circumcise, circumcision

The Hebrew and Greek terms that are translated as “circumcise” or “circumcision” in English are (back-) translated in various ways:

  • Chimborazo Highland Quichua: “to cut the flesh”
  • San Miguel El Grande Mixtec, Navajo: “to cut around’
  • Javanese: “to clip-away”
  • Uab Meto: “to pinch and cut” (usually shortened to “to cut”)
  • Inupiaq, Western Highland Purepecha: “to put the mark”
  • Tetelcingo Nahuatl: “to put the mark in the body showing that they belong to God” (or: “that they have a covenant with God”)
  • Indonesian: disunat — “undergo sunat” (sunat is derived from Arabic “sunnah” — “(religious) way (of life)”)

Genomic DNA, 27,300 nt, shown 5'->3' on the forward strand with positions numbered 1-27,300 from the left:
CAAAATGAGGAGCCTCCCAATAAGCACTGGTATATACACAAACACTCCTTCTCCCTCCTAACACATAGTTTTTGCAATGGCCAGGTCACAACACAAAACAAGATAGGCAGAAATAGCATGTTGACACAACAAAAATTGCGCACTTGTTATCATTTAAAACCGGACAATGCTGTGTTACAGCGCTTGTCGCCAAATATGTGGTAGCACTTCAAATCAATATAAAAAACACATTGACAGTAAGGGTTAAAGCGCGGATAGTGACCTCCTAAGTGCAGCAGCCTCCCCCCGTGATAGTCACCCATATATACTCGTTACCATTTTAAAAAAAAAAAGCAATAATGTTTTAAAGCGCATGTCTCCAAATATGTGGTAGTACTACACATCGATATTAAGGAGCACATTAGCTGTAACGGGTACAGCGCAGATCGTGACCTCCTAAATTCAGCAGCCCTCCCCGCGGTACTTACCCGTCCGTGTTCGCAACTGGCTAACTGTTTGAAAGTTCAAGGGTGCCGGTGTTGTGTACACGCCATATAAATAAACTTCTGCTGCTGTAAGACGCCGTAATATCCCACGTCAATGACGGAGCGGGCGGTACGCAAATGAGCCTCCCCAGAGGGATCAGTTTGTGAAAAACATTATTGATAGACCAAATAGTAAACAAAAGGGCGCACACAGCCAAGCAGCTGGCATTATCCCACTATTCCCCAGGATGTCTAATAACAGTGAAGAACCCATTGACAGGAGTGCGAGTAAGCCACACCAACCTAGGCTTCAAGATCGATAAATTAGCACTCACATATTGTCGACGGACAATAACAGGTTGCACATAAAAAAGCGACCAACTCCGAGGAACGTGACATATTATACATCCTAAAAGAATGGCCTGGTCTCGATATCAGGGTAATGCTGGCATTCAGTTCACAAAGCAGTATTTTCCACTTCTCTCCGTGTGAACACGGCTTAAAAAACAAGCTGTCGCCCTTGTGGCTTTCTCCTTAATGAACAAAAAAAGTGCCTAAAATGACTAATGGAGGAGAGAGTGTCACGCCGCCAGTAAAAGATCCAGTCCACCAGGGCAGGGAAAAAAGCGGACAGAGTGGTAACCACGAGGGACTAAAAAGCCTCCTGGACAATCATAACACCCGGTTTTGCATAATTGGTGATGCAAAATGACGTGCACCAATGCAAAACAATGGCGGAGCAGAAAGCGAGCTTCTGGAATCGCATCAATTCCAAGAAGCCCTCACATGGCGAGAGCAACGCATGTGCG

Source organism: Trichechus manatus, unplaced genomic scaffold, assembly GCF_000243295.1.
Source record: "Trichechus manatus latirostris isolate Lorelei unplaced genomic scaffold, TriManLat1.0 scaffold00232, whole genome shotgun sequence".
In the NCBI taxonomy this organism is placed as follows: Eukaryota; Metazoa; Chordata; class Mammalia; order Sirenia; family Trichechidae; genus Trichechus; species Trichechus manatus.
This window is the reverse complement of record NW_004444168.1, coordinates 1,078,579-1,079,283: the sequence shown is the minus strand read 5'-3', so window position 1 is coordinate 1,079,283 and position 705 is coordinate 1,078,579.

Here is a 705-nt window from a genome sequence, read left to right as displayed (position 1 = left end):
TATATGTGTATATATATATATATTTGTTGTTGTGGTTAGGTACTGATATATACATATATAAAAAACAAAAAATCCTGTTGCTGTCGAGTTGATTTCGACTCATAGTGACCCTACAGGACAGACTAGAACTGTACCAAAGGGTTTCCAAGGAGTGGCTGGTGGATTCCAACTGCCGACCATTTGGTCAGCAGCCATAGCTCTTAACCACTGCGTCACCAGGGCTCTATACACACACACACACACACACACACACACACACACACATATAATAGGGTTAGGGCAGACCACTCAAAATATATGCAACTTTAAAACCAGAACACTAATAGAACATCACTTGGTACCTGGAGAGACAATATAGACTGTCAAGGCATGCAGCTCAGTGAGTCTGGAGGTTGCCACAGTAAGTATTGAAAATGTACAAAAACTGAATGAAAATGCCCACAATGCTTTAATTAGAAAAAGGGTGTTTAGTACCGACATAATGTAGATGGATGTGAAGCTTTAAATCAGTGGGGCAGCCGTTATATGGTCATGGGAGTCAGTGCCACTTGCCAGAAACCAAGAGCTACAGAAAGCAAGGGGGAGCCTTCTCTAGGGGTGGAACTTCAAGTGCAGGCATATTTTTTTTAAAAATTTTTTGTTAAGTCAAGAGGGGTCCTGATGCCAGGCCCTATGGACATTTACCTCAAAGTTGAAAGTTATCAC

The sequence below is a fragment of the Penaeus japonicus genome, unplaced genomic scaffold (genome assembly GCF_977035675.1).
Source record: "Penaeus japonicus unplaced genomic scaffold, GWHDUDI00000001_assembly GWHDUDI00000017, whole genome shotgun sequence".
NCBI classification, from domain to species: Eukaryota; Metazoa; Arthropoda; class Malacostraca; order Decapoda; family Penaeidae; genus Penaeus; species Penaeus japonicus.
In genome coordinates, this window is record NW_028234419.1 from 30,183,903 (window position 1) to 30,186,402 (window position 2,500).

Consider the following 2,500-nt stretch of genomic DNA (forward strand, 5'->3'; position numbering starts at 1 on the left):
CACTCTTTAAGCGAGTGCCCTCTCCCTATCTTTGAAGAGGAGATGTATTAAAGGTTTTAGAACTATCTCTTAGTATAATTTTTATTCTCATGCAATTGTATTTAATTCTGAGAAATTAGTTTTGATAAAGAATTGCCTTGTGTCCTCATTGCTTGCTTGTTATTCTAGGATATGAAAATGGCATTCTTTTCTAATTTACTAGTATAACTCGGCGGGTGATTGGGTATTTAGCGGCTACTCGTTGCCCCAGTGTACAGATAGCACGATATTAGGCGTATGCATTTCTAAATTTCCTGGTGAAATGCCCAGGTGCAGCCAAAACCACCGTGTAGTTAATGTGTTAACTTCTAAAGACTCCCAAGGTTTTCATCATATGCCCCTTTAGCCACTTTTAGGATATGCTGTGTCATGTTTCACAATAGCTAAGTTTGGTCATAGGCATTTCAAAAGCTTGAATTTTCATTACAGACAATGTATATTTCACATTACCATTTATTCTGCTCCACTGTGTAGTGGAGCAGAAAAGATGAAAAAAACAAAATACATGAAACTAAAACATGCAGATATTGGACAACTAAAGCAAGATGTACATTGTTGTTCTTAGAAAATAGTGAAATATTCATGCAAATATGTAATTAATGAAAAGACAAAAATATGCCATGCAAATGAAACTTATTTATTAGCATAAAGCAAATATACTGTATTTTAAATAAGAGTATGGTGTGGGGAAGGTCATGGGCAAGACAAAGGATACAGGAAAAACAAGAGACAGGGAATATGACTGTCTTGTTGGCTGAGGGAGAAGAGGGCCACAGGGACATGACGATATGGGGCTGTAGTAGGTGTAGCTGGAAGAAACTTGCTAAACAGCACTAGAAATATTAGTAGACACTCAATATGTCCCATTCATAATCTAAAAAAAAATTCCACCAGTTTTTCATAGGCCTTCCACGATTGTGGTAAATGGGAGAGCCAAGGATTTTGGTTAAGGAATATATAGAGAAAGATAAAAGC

• Ekari: “to cut the end of the member for which one fears shame” (in Gen. 17:10) (but typically: “the cutting custom”) (source for this and above: Reiling / Swellengrebel)
  • Garifuna: “cut off part of that which covers where one urinates”
  • Bribri: “cut the soft” (source for this and the one above: Ronald Ross)